A gay romcom! This movie warmed my cold, dead heart so much. Joel Kim Booster wrote and starred in Fire Island, a movie made by the gays, starring the gays, and completely for the gays. [If you’re straight, you can watch it too, actually please do, I highly recommend this movie.] I love watching gay men fall in love. I love watching them have complicated relationships. Conrad Ricamora is so incredibly hot. He plays Will, a man that seems out of place in the Fire Island Pines, but just you fucking wait. Fire Island is more than just a gay movie—this is an opportunity for gay men to see themselves in stories without being tokenised. It’s hard to be the token anything in a film like this. If anything Margaret Cho is the token women in the central cast, but the beautiful messy dynamic would be lost without such a queer icon like her. As someone that probably would feel entirely out of place on Fire Island, this was my chance to embrace it. Sure, this film is slutty and sexual and queer as fuck, but there is incredible heart to its characters. Gay men are front and centre and deserve to continue making films like this.

Fire Island is available on Disney+ in Australia.



“Shiva Baby” (2020)

Shiva Baby takes place almost entirely at a shiva—a shiva is a Jewish period of mourning, lasting seven days—and here is yet another film on the list that contains everything so tightly and stresses you the fuck out. The film follows Danielle (Rachel Sennott) as she attends the shiva with her parents. Naturally, she runs into her ex-girlfriend and her sugar daddy, along with her sugar daddy’s wife. It’s a real hoot of a time while everyone’s trying to mourn the deceased—well, certainly a hoot for Danielle, played chaotically by Sennott. She’s one to watch. Her performance in Bodies Bodies Bodies is so effortlessly hilarious and, again, chaotic. I cannot wait to see her in Bottoms. Special mention to Dianna Agron, who I have loved since Glee. In Shiva Baby she portrays Danielle’s sugar daddy’s wife, Kim, and while her role is not massive, she’s just always fun to watch. Shiva Baby is messy and unnerving, and loves dwelling in the tension of silences and subtleties. We love awkward drama.

Shiva Baby is available to rent or purchase on iTunes and YouTube.



“French Exit” (2020)

I’m such a fan of actors. Not all of them, granted, but I love following the careers of talented actors. In French Exit, my attention was rarely diverted from Michelle Pfeiffer and Lucas Hedges. The pair play mother and son, who must recuperate after Frances (Pfeiffer) spends the last of her deceased husband’s money. I love watching Michelle Pfeiffer act the hell out of a script, and French Exit is no exception. Her dialogue is bizarre, dramatic, and yet humbled by the experience. She looks to be the shell of the woman she had once been. Now, this is a strange film—there’s a series of eclectic characters and a séance or two, I think that says it all. While the plot may sometimes feel like it meanders, you stay for Michelle Pfeiffer and Lucas Hedges. Hedges first notably came to my attention for Boy Erased. I loved him there, and in French Exit he balances the nuances of a young man coming to terms with the death of his father and his own growth from boy to man. The supporting cast is terrific too––Imogen Poots, Danielle Macdonald, and Valerie Mahaffey leave their own little marks on the film. This is a film that is glamourous and yet lonely, too. There’s always something behind her eyes. That’s why I keep coming back for more from Michelle Pfeiffer.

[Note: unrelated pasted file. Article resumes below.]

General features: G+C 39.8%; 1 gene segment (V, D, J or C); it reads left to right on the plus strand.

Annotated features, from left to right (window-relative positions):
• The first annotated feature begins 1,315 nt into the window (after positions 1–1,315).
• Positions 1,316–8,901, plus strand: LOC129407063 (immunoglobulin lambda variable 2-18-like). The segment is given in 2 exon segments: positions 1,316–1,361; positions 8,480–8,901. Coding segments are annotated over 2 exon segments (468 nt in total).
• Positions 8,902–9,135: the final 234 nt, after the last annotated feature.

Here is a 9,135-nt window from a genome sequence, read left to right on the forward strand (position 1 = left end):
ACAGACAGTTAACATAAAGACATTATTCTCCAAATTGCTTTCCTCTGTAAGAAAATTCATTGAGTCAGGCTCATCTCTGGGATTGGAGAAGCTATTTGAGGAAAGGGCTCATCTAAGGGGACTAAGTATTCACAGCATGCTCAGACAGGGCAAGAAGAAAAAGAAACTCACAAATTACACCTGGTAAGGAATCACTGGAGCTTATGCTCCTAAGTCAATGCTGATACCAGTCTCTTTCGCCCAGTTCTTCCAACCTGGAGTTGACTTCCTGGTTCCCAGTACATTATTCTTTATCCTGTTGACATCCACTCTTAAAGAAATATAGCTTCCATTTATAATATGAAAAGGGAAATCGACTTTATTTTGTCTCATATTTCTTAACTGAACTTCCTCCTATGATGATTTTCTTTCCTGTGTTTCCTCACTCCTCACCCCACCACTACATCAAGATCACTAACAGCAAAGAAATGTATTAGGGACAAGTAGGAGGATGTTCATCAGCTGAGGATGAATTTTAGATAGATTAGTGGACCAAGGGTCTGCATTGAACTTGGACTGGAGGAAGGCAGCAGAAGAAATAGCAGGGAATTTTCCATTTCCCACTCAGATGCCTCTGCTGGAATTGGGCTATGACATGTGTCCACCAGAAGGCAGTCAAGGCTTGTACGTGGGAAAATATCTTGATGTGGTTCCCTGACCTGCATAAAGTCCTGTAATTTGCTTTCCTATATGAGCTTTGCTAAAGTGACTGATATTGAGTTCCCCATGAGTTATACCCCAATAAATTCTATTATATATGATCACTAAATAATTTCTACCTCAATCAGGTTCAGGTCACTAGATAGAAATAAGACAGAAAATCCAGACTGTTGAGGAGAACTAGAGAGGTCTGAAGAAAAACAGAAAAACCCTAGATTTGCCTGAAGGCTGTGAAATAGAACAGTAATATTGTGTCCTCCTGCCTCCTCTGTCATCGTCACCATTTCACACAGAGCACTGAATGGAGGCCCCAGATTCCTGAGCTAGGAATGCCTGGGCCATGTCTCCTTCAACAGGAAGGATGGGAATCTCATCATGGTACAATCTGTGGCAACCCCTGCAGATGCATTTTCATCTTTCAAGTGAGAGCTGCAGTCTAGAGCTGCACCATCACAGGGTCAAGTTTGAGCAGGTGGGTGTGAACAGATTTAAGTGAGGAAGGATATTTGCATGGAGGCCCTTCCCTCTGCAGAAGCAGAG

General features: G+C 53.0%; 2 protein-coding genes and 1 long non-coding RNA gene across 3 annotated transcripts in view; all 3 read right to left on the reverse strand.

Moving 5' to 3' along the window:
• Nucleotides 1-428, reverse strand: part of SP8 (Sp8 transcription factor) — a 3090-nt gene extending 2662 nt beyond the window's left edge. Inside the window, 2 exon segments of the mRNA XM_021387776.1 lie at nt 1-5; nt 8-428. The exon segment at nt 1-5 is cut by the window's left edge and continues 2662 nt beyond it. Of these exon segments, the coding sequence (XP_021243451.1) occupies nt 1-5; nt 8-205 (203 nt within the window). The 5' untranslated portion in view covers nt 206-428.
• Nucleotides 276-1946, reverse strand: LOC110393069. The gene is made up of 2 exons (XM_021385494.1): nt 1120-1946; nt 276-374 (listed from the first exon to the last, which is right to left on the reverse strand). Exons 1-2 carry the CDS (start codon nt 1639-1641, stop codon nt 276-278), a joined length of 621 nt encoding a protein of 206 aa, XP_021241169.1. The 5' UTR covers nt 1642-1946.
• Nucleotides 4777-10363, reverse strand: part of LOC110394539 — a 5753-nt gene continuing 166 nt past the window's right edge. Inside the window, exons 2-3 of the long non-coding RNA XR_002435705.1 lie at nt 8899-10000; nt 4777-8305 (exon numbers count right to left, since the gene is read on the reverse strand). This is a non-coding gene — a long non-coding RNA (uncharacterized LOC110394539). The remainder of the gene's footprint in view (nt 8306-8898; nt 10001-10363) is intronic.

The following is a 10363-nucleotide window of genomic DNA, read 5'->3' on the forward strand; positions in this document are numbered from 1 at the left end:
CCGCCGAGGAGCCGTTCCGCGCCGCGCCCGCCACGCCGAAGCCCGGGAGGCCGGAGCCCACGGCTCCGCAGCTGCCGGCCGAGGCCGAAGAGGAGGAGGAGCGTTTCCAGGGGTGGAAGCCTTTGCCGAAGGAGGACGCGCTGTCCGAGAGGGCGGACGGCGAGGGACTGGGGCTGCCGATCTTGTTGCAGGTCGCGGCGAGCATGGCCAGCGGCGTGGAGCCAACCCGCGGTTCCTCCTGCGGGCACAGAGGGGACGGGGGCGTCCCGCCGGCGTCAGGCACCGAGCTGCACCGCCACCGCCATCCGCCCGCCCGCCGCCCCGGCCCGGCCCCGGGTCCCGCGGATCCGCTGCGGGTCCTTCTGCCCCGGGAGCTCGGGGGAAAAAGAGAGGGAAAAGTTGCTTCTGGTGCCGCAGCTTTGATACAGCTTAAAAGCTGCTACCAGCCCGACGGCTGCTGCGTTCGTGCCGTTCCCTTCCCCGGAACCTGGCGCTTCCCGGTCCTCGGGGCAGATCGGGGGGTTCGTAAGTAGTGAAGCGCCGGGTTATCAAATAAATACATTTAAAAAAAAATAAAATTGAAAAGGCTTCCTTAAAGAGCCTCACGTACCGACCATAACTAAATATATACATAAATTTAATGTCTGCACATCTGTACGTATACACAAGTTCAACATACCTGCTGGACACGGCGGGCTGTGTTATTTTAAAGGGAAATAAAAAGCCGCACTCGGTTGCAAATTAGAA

French Exit is available for free on SBS On Demand.



“Come From Away” (2021)

This one is a complicated offering because it technically isn’t a film, it’s a proshot. For those unaware, a proshot is a filmed version of a stage production. In this case, I offer you Come From Away, a musical set in the wake of the 9/11 attacks. Initially, yes, the premise sounds distressing. Come From Away positions the audience in Gander, Newfoundland. 38 planes are forced to land when the airspace is closed following the terrorism action in New York City. The townspeople of such a tiny little town welcome the stranded passengers with open arms, but there is an unsettling feeling in the air. No one knows what’s going on, beyond what they can see on the news. I saw Come From Away live for the first time, and I was so impressed by it. I was in awe. The proshot was released in time for the 20th anniversary of the 9/11 attacks, and I watched this brilliant musical for the second time, with a different cast—most of the original Broadway cast returned to film the proshot. The staging of Come From Away is simplistic but so well suited. There’s minimal set design, only twelve cast members, and a small band on stage. The cast portray multiple characters, and the cast deserve recognition for their talent. This is one of my favourite musicals and I am so grateful the proshot exists, so that people who cannot access live theatre can simply sign up for a free AppleTV+ trial and watch it for themselves.